A cluster randomized trial of delivery of intermittent preventive treatment of malaria in pregnancy at the community level in Burkina Faso

Julie R. Gutman, Daniel K. Stephens, Justin Tiendrebeogo, Ousmane Badolo, Mathurin Dodo, Danielle Burke, John Williamson, Kristen Vibbert, Susan J. Youll, Yacouba Savadogo, William R. Brieger

Research output: Contribution to journalArticlepeer-review


Background: Malaria in pregnancy is responsible for 8-14% of low birth weight and 20% of stillbirths in sub-Saharan Africa. To prevent these adverse consequences, the World Health Organization recommends intermittent preventive treatment of pregnant women (IPTp) with sulfadoxine-pyrimethamine be administered at each ANC visit starting as early as possible in the second trimester. Global IPTp coverage in targeted countries remains unacceptably low. Community delivery of IPTp was explored as a means to improve coverage. Methods: A cluster randomized, controlled trial was conducted in 12 health facilities in a 1:1 ratio to either an intervention group (IPTp delivered by CHWs) or a control group (standard practice, with IPTp delivered at HFs) in three districts of Burkina Faso to assess the effect of IPTp administration by community health workers (CHWs) on the coverage of IPTp and antenatal care (ANC). The districts and facilities were purposively selected taking into account malaria epidemiology, IPTp coverage, and the presence of active CHWs. Pre- and post-intervention surveys were carried out in March 2017 and July-August 2018, respectively. A difference in differences (DiD) analysis was conducted to assess the change in coverage of IPTp and ANC over time, accounting for clustering at the health facility level. Results: Altogether 374 and 360 women were included in the baseline and endline surveys, respectively. At baseline, women received a median of 2.1 doses; by endline, women received a median of 1.8 doses in the control group and 2.8 doses in the intervention group (p-value < 0.0001). There was a non-statistically significant increase in the proportion of women attending four ANC visits in the intervention compared to control group (DiD = 12.6%, p-value = 0.16). By the endline, administration of IPTp was higher in the intervention than control, with a DiD of 17.6% for IPTp3 (95% confidence interval (CI) - 16.3, 51.5; p-value 0.31) and 20.0% for IPTp4 (95% CI - 7.2, 47.3; p-value = 0.15). Conclusions: Community delivery of IPTp could potentially lead to a greater number of IPTp doses delivered, with no apparent decrease in ANC coverage.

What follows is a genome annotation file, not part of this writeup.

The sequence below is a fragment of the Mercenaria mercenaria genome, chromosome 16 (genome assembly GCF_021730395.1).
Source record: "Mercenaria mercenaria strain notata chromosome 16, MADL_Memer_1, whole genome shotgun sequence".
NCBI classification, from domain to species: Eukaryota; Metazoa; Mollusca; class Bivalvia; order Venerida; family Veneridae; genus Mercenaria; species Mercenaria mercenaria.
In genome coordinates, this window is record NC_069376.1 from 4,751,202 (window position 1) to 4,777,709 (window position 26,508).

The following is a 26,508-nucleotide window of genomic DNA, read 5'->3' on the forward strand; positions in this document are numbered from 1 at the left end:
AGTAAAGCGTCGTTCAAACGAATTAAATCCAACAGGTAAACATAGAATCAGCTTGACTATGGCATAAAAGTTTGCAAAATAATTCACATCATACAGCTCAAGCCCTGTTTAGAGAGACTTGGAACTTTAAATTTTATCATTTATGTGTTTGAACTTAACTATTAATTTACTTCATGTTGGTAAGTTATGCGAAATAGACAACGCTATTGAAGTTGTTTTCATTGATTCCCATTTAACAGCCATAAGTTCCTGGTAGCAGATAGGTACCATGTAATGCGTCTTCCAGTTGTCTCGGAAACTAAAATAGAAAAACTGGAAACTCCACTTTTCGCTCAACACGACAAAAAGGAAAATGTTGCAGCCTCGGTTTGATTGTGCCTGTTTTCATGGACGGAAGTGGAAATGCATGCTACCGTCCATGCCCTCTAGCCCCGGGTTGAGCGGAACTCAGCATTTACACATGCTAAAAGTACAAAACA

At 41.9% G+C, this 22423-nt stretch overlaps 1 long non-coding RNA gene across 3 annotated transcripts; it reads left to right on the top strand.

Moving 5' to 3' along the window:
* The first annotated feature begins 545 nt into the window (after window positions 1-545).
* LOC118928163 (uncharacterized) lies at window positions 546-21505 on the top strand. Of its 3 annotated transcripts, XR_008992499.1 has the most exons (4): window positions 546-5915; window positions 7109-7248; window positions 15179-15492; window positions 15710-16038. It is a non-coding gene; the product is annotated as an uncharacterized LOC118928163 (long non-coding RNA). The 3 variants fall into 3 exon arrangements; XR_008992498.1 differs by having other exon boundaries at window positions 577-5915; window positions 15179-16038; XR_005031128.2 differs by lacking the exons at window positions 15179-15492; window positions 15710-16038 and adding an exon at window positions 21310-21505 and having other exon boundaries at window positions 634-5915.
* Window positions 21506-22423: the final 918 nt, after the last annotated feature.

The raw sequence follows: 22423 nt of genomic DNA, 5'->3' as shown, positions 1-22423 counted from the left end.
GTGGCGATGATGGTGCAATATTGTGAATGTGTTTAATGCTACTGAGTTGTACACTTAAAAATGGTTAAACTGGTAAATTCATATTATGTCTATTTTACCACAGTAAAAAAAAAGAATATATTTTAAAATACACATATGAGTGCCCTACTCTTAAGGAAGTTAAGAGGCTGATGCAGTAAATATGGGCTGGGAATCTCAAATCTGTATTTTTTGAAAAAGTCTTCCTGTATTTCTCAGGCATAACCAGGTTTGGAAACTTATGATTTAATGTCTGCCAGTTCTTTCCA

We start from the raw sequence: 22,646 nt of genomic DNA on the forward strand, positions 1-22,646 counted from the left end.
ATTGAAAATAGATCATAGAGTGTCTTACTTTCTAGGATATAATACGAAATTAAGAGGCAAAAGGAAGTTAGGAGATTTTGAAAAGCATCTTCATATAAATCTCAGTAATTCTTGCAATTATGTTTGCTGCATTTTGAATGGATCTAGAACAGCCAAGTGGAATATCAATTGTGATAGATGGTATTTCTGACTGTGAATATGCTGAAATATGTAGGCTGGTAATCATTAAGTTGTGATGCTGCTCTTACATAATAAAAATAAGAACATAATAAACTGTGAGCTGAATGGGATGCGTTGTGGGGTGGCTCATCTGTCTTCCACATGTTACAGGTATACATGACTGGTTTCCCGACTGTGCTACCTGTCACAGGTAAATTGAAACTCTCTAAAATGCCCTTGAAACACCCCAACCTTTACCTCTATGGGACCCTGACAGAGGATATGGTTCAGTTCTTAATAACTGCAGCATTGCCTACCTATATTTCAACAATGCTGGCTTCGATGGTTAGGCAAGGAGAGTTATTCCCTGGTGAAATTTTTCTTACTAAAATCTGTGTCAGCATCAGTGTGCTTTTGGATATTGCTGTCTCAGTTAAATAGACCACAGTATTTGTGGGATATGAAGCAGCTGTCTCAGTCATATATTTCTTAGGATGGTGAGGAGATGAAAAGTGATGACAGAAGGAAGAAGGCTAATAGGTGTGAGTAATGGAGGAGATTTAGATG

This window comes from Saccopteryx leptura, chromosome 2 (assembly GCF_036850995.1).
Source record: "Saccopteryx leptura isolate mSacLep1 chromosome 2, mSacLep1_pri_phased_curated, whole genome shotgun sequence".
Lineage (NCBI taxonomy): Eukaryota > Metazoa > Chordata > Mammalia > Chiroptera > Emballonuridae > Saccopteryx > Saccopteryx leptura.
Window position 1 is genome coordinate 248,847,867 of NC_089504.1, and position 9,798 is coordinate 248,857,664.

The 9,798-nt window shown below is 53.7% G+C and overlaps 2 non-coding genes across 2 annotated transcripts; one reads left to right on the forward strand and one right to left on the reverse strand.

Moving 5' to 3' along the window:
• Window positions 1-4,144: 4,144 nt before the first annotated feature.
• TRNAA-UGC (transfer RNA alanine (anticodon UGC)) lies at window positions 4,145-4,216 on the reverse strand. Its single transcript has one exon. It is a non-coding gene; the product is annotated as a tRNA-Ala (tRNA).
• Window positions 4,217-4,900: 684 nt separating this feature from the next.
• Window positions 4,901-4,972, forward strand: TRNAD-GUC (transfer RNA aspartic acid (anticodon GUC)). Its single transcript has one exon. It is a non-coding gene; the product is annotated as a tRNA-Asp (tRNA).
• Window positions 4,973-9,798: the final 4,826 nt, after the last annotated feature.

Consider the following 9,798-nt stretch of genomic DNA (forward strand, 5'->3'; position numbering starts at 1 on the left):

Original languageEnglish (US)
Article number282
JournalMalaria journal
Issue number1
StatePublished - Aug 5 2020
Externally publishedYes


  • Intermittent preventive treatment
  • Malaria
  • Pregnancy
  • Sulfadoxine-pyrimethamine

ASJC Scopus subject areas

  • Parasitology
  • Infectious Diseases


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